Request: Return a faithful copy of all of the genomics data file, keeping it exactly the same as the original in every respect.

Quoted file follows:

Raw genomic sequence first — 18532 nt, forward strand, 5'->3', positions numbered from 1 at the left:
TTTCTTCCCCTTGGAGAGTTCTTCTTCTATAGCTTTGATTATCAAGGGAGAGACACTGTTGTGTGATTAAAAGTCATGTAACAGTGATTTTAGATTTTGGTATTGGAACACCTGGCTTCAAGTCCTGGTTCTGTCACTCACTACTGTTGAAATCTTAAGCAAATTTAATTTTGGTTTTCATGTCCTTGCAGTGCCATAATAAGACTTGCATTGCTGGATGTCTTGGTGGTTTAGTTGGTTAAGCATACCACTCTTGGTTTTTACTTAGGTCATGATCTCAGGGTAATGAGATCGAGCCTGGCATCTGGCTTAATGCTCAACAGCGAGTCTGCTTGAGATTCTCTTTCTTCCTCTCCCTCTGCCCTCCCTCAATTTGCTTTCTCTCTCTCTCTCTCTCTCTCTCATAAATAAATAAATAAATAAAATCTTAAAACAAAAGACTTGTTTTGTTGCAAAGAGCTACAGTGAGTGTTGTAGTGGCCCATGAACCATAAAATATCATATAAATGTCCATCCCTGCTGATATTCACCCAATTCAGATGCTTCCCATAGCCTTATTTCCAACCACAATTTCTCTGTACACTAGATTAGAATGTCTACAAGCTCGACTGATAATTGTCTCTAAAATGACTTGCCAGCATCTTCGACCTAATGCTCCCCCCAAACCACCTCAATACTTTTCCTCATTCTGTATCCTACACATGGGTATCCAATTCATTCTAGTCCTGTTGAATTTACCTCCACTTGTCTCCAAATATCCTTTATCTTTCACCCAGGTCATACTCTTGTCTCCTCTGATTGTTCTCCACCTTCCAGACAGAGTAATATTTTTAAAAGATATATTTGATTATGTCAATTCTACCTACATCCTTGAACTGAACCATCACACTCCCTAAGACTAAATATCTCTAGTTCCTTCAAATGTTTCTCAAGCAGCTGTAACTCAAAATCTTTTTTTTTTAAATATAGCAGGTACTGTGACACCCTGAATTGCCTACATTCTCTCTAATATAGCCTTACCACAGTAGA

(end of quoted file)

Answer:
Raw genomic sequence first — 18532 nt, forward strand, 5'->3', positions numbered from 1 at the left:
TTTCTTCCCCTTGGAGAGTTCTTCTTCTATAGCTTTGATTATCAAGGGAGAGACACTGTTGTGTGATTAAAAGTCATGTAACAGTGATTTTAGATTTTGGTATTGGAACACCTGGCTTCAAGTCCTGGTTCTGTCACTCACTACTGTTGAAATCTTAAGCAAATTTAATTTTGGTTTTCATGTCCTTGCAGTGCCATAATAAGACTTGCATTGCTGGATGTCTTGGTGGTTTAGTTGGTTAAGCATACCACTCTTGGTTTTTACTTAGGTCATGATCTCAGGGTAATGAGATCGAGCCTGGCATCTGGCTTAATGCTCAACAGCGAGTCTGCTTGAGATTCTCTTTCTTCCTCTCCCTCTGCCCTCCCTCAATTTGCTTTCTCTCTCTCTCTCTCTCTCTCTCATAAATAAATAAATAAATAAAATCTTAAAACAAAAGACTTGTTTTGTTGCAAAGAGCTACAGTGAGTGTTGTAGTGGCCCATGAACCATAAAATATCATATAAATGTCCATCCCTGCTGATATTCACCCAATTCAGATGCTTCCCATAGCCTTATTTCCAACCACAATTTCTCTGTACACTAGATTAGAATGTCTACAAGCTCGACTGATAATTGTCTCTAAAATGACTTGCCAGCATCTTCGACCTAATGCTCCCCCCAAACCACCTCAATACTTTTCCTCATTCTGTATCCTACACATGGGTATCCAATTCATTCTAGTCCTGTTGAATTTACCTCCACTTGTCTCCAAATATCCTTTATCTTTCACCCAGGTCATACTCTTGTCTCCTCTGATTGTTCTCCACCTTCCAGACAGAGTAATATTTTTAAAAGATATATTTGATTATGTCAATTCTACCTACATCCTTGAACTGAACCATCACACTCCCTAAGACTAAATATCTCTAGTTCCTTCAAATGTTTCTCAAGCAGCTGTAACTCAAAATCTTTTTTTTTTAAATATAGCAGGTACTGTGACACCCTGAATTGCCTACATTCTCTCTAATATAGCCTTACCACAGTAGA